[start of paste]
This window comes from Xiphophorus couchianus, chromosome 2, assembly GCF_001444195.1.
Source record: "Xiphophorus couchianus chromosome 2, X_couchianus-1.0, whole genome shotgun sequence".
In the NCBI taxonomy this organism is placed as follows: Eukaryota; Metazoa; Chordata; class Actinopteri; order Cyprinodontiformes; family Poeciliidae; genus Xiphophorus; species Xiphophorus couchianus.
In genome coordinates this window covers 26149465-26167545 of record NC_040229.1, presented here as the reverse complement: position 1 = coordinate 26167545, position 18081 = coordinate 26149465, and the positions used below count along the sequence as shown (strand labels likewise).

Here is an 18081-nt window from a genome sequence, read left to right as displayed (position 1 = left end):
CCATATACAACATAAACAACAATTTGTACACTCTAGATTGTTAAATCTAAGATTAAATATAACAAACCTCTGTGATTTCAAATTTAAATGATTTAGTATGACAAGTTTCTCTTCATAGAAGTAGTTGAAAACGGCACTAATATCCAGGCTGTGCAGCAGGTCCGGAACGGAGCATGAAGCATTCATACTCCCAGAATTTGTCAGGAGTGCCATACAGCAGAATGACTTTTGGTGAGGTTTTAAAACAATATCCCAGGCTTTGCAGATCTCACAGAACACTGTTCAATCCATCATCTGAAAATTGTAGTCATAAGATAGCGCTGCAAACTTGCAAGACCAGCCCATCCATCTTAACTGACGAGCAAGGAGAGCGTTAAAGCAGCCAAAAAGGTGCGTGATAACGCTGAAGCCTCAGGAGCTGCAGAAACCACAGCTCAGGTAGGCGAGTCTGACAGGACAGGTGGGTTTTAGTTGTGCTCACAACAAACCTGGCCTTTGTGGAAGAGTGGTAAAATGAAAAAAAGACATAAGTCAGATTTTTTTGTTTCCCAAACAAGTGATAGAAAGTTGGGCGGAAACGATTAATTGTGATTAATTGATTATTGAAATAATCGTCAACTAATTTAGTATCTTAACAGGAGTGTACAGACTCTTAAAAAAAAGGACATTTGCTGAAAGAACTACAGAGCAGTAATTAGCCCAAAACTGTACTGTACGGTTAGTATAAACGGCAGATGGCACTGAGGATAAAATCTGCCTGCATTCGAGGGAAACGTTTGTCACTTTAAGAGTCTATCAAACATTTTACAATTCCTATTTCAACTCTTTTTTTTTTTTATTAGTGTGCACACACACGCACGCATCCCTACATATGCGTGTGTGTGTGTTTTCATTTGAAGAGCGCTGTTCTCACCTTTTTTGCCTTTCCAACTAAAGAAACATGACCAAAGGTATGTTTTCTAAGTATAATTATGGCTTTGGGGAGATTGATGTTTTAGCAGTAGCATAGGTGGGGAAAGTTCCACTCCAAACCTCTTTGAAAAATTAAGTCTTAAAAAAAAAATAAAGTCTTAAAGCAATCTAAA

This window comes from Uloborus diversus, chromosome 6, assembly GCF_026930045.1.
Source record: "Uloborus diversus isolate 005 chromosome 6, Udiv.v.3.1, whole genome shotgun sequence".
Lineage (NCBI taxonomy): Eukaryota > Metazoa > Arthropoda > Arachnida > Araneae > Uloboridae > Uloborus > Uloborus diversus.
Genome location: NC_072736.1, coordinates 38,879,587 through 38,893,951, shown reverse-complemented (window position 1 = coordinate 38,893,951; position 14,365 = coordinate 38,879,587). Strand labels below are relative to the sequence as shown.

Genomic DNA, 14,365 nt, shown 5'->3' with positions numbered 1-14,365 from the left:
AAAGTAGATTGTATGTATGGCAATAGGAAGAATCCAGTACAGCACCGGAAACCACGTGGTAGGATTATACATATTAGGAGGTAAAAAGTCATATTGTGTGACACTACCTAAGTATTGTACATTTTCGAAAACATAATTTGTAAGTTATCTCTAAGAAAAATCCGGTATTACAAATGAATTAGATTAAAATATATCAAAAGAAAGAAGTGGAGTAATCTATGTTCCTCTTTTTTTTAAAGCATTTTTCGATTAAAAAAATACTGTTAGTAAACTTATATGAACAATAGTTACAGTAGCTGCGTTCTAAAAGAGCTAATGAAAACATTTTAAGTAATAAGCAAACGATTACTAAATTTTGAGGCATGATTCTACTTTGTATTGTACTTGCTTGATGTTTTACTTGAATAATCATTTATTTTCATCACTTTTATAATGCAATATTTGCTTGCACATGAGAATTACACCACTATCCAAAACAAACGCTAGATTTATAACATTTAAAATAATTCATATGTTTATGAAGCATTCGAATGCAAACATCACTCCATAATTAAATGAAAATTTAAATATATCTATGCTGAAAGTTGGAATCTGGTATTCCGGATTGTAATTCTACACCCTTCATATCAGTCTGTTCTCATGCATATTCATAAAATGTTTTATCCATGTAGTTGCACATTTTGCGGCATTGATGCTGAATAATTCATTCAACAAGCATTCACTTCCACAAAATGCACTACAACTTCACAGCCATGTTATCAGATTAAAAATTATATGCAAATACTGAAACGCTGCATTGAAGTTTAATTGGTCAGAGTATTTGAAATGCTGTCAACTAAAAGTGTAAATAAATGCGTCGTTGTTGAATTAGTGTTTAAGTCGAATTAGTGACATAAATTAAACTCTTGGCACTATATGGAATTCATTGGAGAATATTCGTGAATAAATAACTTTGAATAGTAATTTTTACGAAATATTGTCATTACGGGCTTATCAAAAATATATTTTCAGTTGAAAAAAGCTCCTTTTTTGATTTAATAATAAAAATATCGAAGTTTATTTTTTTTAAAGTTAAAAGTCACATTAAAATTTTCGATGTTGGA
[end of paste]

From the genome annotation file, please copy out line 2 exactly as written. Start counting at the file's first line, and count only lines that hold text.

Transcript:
Source record: "Xiphophorus couchianus chromosome 2, X_couchianus-1.0, whole genome shotgun sequence".